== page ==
PyGrunn: blender & python: the pleasure & the struggle - Sybren Stüvel

Tags: pygrunn, python

(One of my summaries of the 2024 Dutch PyGrunn python&friends conference in Groningen, NL).

He showed a demo video of content created with blender. Blender started in 1994 (python 1991). Like most open source projects, blender is all about the people. Blender HQ is in Amsterdam, btw. They have 51 people on payroll and lots and lots of volunteers. The money comes mostly from donations, sponsors and subscriptions (via a foundation, the office and a studio).

Lots of small studios and game/movie makers can only exist because blender is open source: a good reason for sponsoring/supporting the project!

Now to the python side of things. Python is used as the UI glue. The actual operators that the UI calls are written in python or C++. If you enable python development inside blender, if you hover over user interface elements, you get hints on which python class it is. Right-click and you can get the full path of an object for copy/pasting into the python console. You can then work with it.

Even fancier: if you right-click on some tool or transformation, you get the python code that would be executed if you would have clicked on the tool. Which you can then modify.

Some items in Blender:

  • DNA: main data structure of blender. Flat lists of scenes, objects, meshes, armatures, etc. List items are identified by name. The actual file structure hasn’t changed in 20+ years!

  • RNA (“apologies to those that know biology”): a wrapper around DNS (sub-)structures. It defines “RNA properties” (I think they’re kinda layered on top of the DNA items ). It is used by the GUI, the animation system and the python access.

  • Drivers: small expression for modifying values, like moving a light through a scene. You can also do it with more elaborate python code.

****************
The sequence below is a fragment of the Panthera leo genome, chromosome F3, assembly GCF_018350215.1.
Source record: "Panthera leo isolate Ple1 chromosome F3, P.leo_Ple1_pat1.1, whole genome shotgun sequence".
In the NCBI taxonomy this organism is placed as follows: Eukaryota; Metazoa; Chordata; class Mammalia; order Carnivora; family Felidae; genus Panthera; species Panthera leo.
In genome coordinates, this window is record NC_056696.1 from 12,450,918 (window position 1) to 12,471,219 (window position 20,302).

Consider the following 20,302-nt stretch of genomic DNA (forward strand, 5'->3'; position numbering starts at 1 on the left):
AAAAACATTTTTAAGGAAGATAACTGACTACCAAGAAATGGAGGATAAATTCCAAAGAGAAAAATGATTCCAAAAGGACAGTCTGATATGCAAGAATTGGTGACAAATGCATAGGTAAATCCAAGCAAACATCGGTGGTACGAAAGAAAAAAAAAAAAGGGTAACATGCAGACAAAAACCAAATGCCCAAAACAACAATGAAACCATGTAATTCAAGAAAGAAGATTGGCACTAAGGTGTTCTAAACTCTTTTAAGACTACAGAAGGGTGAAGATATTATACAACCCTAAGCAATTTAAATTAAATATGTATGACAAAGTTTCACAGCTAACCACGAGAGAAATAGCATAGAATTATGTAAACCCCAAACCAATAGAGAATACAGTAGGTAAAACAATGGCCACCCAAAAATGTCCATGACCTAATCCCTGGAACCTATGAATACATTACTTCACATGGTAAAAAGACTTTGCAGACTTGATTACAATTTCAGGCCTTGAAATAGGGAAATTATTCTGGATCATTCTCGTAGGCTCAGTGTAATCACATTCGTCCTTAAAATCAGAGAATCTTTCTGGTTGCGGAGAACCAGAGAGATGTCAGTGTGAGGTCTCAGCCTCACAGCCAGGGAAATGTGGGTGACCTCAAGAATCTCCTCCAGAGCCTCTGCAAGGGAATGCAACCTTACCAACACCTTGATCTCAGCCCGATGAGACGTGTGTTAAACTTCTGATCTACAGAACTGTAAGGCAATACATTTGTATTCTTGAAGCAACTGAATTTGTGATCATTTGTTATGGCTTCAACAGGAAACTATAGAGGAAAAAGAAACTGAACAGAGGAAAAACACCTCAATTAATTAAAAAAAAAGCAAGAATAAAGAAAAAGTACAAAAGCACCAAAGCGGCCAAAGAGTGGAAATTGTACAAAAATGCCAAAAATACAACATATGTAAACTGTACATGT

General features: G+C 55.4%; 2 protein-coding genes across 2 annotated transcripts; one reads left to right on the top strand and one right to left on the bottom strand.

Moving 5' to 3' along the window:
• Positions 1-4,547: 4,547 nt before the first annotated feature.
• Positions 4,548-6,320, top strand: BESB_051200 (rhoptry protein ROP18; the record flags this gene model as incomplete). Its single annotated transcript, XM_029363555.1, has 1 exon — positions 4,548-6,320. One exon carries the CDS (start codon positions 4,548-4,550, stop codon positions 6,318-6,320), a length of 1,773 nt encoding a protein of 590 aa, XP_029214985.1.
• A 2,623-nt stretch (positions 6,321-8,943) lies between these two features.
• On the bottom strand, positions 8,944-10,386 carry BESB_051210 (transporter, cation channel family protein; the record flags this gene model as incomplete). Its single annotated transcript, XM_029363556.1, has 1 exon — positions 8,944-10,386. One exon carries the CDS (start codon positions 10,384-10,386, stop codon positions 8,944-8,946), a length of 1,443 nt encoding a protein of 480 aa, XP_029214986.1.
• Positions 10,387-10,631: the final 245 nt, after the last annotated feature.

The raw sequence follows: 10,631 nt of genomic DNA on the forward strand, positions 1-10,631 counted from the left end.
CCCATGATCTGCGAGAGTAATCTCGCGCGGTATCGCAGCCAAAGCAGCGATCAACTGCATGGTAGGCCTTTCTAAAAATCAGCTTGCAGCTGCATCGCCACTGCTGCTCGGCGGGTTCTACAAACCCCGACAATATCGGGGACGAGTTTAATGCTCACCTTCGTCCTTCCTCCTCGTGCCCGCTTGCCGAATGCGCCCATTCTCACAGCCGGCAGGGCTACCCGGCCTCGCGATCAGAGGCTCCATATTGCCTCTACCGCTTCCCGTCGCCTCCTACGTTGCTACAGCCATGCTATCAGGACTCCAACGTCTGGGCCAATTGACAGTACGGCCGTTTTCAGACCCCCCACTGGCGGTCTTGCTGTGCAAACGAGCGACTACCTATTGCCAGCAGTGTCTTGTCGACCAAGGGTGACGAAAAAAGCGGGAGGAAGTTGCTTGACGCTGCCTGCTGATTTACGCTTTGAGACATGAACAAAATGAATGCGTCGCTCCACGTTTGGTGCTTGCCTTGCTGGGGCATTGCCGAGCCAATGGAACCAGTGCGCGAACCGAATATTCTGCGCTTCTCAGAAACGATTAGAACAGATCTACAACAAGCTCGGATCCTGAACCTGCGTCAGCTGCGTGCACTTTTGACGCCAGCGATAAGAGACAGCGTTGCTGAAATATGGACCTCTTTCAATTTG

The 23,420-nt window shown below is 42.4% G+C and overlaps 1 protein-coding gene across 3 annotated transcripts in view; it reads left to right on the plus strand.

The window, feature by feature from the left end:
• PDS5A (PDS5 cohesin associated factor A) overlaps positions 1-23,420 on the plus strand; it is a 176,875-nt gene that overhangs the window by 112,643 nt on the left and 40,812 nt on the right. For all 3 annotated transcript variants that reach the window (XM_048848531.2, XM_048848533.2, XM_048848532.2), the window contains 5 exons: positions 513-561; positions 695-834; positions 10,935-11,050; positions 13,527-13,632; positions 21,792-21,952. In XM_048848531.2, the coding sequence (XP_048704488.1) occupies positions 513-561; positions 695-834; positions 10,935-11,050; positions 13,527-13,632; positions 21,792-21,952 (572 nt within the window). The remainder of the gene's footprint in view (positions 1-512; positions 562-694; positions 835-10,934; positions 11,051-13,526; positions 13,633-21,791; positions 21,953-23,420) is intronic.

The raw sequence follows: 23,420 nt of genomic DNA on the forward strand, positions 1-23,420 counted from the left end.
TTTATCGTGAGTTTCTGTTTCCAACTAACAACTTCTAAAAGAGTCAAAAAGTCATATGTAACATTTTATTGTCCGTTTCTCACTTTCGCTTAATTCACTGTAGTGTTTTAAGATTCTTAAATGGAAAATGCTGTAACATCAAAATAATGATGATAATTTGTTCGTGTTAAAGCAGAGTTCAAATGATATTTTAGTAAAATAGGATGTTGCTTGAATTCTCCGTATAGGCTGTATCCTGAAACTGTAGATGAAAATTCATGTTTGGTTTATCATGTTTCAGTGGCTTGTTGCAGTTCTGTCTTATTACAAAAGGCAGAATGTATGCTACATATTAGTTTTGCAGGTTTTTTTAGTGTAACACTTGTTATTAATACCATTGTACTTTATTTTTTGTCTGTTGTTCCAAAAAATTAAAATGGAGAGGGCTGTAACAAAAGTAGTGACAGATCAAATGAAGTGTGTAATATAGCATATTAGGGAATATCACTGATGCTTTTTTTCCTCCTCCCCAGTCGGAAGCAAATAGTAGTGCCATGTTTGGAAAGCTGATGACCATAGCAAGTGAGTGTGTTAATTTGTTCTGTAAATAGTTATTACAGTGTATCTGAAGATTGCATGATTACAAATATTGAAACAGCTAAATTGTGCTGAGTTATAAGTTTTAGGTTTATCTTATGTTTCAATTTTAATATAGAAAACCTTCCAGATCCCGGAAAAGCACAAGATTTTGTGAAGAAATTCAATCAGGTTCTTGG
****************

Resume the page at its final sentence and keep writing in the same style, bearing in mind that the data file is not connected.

• Add-ons/modules.

  • Operators: you can register your own python functions as items in the user interface.

Blender mostly just uses the standard libary. As extras there are requests and numpy and GPU support.

Now on to the pain.

  • Getting and isolating dependencies of add-ons. The workaround is to backup sys.modules and sys.path, grab the wheels, do any imports and then restore sys.modules and sys.path. It works, but barely. You can get funny errors when you do some lazy loading. The main problem is that most of the programmers are not really experienced python programmers that might understand this hack.

  • pip install can also be used to install dependencies in some central location. Drawback is that it is very developer-oriented. And some dependencies need C compilers which non-developers don’t have.

  • The new 4.2 blender will have support for wheels, that helps a lot. But it still doesn’t solve the isolation problem (for when you need different versions…). Perhaps a custom import hook could help? Perhaps a fixed list of specific package versions to use? Perhaps sub-interpreters? If you have a solution: talk to him.

Personal note: I had to do something similar for a “geoserver” add-on. Similar problems. I did some really clever stuff, but in the end it got all ripped out as it was too complex and people kept finding corner cases.

  • They want blender to work without a network connection for security/privacy reasons (except when you explicitly allow it). This also has to be true for addons/extensions. And they struggle a bit with a reliable way to reliably restrict extensions in this way as it is “just python” and you can effectively do anything. If you have a solution: talk to him. logo

About me

My name is Reinout van Rees and I work a lot with Python (programming language) and Django (website framework). I live in The Netherlands and I'm happily married to Annie van Rees-Kooiman.

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